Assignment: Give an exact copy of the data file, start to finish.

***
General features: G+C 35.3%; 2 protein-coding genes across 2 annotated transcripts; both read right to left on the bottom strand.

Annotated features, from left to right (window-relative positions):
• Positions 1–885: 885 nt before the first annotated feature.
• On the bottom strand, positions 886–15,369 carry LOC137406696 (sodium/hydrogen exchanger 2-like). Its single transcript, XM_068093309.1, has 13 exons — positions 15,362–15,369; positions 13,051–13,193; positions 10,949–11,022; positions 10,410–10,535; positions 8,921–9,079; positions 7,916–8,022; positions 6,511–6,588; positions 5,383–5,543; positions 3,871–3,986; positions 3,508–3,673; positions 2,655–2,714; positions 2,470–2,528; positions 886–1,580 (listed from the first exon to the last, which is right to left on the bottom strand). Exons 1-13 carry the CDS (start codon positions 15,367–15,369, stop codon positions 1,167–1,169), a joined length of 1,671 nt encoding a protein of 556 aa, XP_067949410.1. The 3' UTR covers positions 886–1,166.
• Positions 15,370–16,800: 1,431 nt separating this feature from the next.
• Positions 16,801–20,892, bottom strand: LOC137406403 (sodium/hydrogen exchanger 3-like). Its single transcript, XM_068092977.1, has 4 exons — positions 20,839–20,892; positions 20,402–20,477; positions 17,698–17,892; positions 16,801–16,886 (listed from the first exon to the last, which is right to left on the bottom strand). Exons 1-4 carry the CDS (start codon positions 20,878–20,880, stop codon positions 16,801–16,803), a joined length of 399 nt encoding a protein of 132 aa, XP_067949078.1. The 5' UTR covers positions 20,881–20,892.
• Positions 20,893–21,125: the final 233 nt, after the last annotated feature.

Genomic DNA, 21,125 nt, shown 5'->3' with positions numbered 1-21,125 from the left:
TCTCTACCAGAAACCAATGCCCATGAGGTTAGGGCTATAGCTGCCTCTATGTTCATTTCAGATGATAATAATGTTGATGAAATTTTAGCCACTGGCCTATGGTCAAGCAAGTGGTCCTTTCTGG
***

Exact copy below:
General features: G+C 35.3%; 2 protein-coding genes across 2 annotated transcripts; both read right to left on the bottom strand.

Annotated features, from left to right (window-relative positions):
• Positions 1–885: 885 nt before the first annotated feature.
• On the bottom strand, positions 886–15,369 carry LOC137406696 (sodium/hydrogen exchanger 2-like). Its single transcript, XM_068093309.1, has 13 exons — positions 15,362–15,369; positions 13,051–13,193; positions 10,949–11,022; positions 10,410–10,535; positions 8,921–9,079; positions 7,916–8,022; positions 6,511–6,588; positions 5,383–5,543; positions 3,871–3,986; positions 3,508–3,673; positions 2,655–2,714; positions 2,470–2,528; positions 886–1,580 (listed from the first exon to the last, which is right to left on the bottom strand). Exons 1-13 carry the CDS (start codon positions 15,367–15,369, stop codon positions 1,167–1,169), a joined length of 1,671 nt encoding a protein of 556 aa, XP_067949410.1. The 3' UTR covers positions 886–1,166.
• Positions 15,370–16,800: 1,431 nt separating this feature from the next.
• Positions 16,801–20,892, bottom strand: LOC137406403 (sodium/hydrogen exchanger 3-like). Its single transcript, XM_068092977.1, has 4 exons — positions 20,839–20,892; positions 20,402–20,477; positions 17,698–17,892; positions 16,801–16,886 (listed from the first exon to the last, which is right to left on the bottom strand). Exons 1-4 carry the CDS (start codon positions 20,878–20,880, stop codon positions 16,801–16,803), a joined length of 399 nt encoding a protein of 132 aa, XP_067949078.1. The 5' UTR covers positions 20,881–20,892.
• Positions 20,893–21,125: the final 233 nt, after the last annotated feature.

Genomic DNA, 21,125 nt, shown 5'->3' with positions numbered 1-21,125 from the left:
TCTCTACCAGAAACCAATGCCCATGAGGTTAGGGCTATAGCTGCCTCTATGTTCATTTCAGATGATAATAATGTTGATGAAATTTTAGCCACTGGCCTATGGTCAAGCAAGTGGTCCTTTCTGG